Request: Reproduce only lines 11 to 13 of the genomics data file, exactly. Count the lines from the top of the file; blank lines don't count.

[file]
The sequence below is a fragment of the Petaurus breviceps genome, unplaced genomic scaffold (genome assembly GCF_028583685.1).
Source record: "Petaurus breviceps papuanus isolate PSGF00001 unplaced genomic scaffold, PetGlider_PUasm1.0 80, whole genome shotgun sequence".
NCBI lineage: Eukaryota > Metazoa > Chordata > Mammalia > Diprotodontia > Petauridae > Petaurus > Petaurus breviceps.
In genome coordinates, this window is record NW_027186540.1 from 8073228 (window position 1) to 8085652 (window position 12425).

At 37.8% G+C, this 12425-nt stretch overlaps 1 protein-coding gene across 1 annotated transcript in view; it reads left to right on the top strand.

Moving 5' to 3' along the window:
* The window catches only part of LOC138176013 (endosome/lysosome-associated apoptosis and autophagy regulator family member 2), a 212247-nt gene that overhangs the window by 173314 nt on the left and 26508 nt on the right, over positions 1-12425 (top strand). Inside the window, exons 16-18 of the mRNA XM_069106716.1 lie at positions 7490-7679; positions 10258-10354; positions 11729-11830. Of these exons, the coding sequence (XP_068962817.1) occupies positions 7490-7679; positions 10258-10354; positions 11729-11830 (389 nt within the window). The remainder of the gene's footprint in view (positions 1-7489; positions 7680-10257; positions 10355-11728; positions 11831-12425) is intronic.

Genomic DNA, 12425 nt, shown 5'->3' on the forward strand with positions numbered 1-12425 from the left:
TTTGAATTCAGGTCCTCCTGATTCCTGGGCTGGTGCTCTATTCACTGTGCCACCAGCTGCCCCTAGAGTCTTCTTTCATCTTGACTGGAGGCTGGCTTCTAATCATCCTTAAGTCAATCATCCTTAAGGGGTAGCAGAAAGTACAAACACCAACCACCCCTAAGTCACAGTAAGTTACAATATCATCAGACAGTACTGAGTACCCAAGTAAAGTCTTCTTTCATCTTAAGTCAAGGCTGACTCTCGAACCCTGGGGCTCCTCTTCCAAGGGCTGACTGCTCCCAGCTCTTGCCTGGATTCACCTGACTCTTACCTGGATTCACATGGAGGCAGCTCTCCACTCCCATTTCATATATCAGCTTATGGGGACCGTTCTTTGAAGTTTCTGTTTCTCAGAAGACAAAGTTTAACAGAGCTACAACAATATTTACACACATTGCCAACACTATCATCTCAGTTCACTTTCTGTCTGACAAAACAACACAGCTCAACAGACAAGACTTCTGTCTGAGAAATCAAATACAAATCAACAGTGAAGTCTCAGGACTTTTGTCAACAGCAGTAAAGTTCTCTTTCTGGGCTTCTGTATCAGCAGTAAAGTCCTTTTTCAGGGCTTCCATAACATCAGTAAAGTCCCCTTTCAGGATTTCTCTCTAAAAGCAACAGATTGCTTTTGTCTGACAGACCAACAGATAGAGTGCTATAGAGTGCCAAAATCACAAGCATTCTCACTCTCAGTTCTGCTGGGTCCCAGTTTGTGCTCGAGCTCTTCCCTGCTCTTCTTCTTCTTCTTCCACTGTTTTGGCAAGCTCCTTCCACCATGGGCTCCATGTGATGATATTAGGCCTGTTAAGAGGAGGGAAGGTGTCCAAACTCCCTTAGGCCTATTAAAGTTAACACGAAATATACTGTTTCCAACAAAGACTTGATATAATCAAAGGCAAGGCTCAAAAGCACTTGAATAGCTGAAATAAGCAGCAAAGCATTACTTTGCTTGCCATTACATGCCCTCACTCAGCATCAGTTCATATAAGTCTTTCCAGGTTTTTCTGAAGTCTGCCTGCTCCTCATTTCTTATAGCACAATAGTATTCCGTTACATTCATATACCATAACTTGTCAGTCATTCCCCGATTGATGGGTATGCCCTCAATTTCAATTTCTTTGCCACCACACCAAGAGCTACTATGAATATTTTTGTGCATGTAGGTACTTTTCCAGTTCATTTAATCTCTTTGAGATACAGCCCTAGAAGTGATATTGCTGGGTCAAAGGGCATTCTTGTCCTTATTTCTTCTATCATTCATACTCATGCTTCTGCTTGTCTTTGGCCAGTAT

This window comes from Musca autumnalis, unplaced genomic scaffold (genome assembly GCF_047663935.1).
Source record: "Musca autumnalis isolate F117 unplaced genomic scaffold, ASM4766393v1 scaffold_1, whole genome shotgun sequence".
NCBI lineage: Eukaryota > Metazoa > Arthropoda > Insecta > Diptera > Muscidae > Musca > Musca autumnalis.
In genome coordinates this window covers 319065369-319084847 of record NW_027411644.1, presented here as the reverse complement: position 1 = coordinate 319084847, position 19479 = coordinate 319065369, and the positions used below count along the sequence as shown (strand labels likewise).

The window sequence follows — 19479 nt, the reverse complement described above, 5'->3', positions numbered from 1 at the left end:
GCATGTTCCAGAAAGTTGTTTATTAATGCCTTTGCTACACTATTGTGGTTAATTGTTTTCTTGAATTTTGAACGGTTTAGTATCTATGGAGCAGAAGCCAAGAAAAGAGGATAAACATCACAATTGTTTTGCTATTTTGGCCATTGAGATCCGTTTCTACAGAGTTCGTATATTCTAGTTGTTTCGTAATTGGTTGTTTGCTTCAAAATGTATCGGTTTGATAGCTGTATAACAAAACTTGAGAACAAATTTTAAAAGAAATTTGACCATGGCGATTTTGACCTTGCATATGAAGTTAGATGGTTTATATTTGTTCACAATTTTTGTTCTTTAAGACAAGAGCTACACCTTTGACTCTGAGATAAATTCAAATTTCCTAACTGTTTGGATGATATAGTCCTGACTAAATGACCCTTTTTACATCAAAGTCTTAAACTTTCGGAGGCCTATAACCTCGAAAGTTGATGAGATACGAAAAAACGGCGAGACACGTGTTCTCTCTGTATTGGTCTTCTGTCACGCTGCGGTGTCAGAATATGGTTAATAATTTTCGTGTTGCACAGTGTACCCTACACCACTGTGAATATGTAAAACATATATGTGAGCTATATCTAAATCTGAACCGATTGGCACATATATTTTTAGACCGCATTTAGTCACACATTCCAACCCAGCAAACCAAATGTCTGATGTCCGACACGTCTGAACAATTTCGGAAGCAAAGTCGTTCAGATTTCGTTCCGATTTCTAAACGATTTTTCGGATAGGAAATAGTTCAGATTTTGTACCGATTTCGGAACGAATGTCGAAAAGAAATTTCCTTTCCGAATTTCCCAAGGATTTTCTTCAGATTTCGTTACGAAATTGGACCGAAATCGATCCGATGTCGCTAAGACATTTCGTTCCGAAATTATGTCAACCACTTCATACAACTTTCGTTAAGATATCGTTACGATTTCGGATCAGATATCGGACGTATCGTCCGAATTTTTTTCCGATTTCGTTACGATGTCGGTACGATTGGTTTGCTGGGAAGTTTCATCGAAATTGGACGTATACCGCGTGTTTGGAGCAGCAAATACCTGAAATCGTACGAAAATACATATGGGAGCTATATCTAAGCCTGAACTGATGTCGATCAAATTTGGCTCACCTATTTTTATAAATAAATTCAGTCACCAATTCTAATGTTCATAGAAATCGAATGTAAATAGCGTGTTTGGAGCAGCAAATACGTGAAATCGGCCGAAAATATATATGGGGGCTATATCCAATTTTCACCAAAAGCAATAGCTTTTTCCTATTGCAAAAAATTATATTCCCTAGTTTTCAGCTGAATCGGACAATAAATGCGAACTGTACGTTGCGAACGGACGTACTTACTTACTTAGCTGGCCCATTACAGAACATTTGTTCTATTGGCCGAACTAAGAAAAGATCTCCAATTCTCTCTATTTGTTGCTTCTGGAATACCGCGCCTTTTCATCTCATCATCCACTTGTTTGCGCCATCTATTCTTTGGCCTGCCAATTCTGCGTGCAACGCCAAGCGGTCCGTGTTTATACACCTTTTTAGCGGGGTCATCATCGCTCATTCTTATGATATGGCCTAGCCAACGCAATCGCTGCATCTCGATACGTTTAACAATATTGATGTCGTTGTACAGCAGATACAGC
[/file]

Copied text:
Source record: "Musca autumnalis isolate F117 unplaced genomic scaffold, ASM4766393v1 scaffold_1, whole genome shotgun sequence".
NCBI lineage: Eukaryota > Metazoa > Arthropoda > Insecta > Diptera > Muscidae > Musca > Musca autumnalis.
In genome coordinates this window covers 319065369-319084847 of record NW_027411644.1, presented here as the reverse complement: position 1 = coordinate 319084847, position 19479 = coordinate 319065369, and the positions used below count along the sequence as shown (strand labels likewise).